- Price Range $500 - $2000
- 18” to 27” weaving width
- Somewhat slow to get set up, somewhat slow to weave on
- Can produce both simple and highly complex weave structures
- Best for: weavers who want to be able to explore complicated patterns, but have limited space or mobility .
Table looms are just as capable as floor looms of producing gorgeous, complex weave structures.
Twills, overshot, double weave, shadow weave, you name it, you can weave it on a table loom. Table looms are also very portable, making them excellent looms for bringing to workshops or travelling with. With a table loom, you can weave on your back porch or on vacation. You can also easily lend your loom out to a friend to get them hooked and turn them into your weaving buddy!
Because table looms pack the capacity for complex weaving into a small package, they are beautiful and often intricately designed small looms. Louet looms have elegant lines and artful details. Schacht’s table loom has a more rustic look, but is engineered for clean, accurate weaving. With a table loom, the entire weaving process is in view while you work. This can be mesmerizing.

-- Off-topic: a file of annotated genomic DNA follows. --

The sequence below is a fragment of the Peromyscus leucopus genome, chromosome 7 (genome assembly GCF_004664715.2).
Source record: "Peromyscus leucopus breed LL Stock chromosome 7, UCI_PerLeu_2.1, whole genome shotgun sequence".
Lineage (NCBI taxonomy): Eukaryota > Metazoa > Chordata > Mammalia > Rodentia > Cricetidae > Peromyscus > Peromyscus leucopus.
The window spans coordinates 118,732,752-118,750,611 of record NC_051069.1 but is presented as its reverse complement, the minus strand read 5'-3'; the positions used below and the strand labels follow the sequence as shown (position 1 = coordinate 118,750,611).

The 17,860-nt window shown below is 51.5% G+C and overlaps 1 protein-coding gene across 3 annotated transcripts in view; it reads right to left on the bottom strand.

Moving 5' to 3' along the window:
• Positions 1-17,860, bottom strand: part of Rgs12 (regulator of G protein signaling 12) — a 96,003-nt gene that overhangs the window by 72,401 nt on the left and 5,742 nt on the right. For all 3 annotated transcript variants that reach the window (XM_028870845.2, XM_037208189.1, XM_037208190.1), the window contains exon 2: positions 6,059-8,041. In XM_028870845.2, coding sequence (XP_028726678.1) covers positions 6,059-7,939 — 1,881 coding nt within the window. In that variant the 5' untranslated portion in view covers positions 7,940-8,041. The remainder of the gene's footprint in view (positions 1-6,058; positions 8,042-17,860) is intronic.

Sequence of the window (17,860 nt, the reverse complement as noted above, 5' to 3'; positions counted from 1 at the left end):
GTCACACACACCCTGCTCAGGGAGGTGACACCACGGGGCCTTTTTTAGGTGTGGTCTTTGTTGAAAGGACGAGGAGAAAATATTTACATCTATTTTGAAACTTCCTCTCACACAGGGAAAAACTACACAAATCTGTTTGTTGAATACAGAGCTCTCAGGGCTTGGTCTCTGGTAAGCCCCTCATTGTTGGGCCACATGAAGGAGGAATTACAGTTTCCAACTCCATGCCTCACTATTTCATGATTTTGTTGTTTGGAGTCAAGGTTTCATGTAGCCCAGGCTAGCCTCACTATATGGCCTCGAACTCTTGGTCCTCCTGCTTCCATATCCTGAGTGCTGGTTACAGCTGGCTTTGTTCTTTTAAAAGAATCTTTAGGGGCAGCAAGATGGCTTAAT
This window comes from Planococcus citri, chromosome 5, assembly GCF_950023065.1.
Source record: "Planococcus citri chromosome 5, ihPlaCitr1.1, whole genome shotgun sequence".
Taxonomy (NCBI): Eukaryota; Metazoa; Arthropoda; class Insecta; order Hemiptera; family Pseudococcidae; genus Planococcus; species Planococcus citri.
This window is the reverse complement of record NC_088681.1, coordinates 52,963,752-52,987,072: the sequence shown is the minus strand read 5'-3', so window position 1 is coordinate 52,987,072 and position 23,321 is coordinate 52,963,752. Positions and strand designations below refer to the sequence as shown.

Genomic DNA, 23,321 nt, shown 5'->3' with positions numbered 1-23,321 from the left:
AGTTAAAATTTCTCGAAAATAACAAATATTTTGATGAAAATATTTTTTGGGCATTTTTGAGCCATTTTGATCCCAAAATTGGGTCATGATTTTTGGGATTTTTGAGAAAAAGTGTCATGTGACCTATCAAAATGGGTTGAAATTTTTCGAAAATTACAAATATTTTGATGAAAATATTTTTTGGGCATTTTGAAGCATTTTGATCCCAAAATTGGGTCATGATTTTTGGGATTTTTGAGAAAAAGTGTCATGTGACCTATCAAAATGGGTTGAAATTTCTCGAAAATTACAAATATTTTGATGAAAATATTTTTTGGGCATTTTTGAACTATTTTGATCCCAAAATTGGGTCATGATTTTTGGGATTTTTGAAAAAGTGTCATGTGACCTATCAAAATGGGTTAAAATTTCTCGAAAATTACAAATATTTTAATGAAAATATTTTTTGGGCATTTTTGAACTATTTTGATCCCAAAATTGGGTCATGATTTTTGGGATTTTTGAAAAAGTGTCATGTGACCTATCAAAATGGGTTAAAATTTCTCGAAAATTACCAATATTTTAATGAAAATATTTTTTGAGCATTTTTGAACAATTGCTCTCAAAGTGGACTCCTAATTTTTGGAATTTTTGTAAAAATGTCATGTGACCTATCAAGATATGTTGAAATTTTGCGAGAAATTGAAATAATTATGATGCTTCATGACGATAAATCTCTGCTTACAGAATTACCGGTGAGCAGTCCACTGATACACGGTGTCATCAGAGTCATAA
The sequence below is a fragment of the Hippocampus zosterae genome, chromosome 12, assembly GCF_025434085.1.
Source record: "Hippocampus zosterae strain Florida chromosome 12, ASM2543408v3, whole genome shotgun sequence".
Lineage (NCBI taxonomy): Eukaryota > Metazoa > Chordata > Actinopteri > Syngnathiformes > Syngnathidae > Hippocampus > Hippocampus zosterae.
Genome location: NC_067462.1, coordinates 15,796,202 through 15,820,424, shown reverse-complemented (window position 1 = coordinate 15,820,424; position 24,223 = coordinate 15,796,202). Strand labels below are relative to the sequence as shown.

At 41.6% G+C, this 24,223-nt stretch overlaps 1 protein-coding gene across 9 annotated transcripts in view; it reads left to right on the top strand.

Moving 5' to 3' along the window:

The only downside to table looms compared to floor looms is speed.
On a floor loom, labour is divided between your hands and your feet. With a table loom, you are doing everything with your hands. This slows down the pace of weaving, and can make it harder to get into a good rhythm. That said, if you have limited mobility or joint issues in your legs, doing everything with your hands can be a real positive.
In terms of warp lengths, table looms are in the middle of the range. Table looms allow you to make longer warps than a rigid heddle loom, but not as long as a floor loom. You can make a single project at a time, or you can absolutely set up a single warp that will give you several dish towels or a handful of table runners.
Table looms hit a sweet spot between size and complexity. They let you explore a range of techniques while only taking up a small footprint.
To make finer or heavier cloth, it is useful to have more than one reed. You will also need a warping board or warping mill for preparing your warps. An extra shuttle or two will let you comfortably switch between weft colours. Stands are available if you want to free up table space. Anne Dixon’s Handweaver’s Pattern Directory will get you started with a wide range of four-shaft patterns.